Varicose Veins During Pregnancy
Ugh. Those swollen veins are so annoying. Find out what to do if you get varicose veins during pregnancy and how to prevent them.
What’s the best way to treat varicose veins during pregnancy?
To improve circulation, prop up your legs whenever possible, exercise, avoid tight clothes and shoes, get lots of vitamin C and try not to gain more weight than your doctor recommends. Compression hose can also help, as can sleeping on your left side (so your uterus doesn’t press on the vena cava, a major vein on your right side).
What can I do to prevent varicose veins?
To prevent varicose veins -- or at least keep them under control -- try to keep excess pressure from building up, especially in your legs.
What do other pregnant moms do when they have varicose veins?
“I have them on my right leg from my vulva to calf. It’s not pretty up there, and it hurts to be on my feet for too long. Plus, they don’t help with keeping my blood pressure low these days. They do go away pain-wise after delivery.”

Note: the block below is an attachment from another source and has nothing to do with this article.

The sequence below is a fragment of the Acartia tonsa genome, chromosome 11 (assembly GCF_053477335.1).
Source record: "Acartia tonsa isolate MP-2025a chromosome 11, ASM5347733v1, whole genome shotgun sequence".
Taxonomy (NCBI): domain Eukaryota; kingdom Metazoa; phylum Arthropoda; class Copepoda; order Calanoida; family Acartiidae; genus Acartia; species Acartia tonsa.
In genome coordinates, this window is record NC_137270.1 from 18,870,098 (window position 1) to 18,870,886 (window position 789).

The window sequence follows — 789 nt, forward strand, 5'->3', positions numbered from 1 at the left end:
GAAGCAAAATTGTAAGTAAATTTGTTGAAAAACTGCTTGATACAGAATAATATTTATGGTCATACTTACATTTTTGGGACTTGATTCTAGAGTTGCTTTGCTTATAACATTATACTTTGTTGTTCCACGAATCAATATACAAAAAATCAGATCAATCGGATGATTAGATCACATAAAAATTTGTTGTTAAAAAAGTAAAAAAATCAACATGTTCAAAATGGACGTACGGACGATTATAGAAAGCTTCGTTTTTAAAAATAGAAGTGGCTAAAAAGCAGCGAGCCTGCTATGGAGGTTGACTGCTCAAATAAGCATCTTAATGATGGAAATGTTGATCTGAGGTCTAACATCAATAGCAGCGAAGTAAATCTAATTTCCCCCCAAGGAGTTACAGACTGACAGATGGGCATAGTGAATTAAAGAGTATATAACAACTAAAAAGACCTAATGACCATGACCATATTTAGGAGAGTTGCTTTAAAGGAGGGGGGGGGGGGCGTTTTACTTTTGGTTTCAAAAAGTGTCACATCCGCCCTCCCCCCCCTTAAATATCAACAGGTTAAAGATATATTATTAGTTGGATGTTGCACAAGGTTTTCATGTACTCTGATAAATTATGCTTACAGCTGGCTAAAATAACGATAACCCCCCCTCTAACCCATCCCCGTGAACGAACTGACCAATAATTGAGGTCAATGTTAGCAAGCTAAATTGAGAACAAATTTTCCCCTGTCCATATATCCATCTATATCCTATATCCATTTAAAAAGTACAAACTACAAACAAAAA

"Now I have varicose and spider veins in both legs, but one leg is much worse than the other. I know it’s common in pregnancy, but I feel like they get worse by the day, if that’s even possible. They look so awful and hurt badly too.”
"I’ve had one varicose vein for years. I didn’t get any more when I was pregnant with DS, but in this pregnancy, I already have two. I’m not overweight at all, my blood pressure is consistently very low, and I do have a leg-crossing problem. Mine are pretty puffy and very short.”
Are there any other resources for varicose veins?
U.S. Department of Health and Human Services Office on Women’s Health
Plus more from The Bump:
Why am I getting leg cramps?
I’m Having Trouble Sleeping
Ways to Avoid Swollen Feet and Ankles
See More: Pregnancy Conditions , Pregnancy Health
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Reminder: Medical info on The Bump is FYI only and doesn't replace a visit to a medical professional.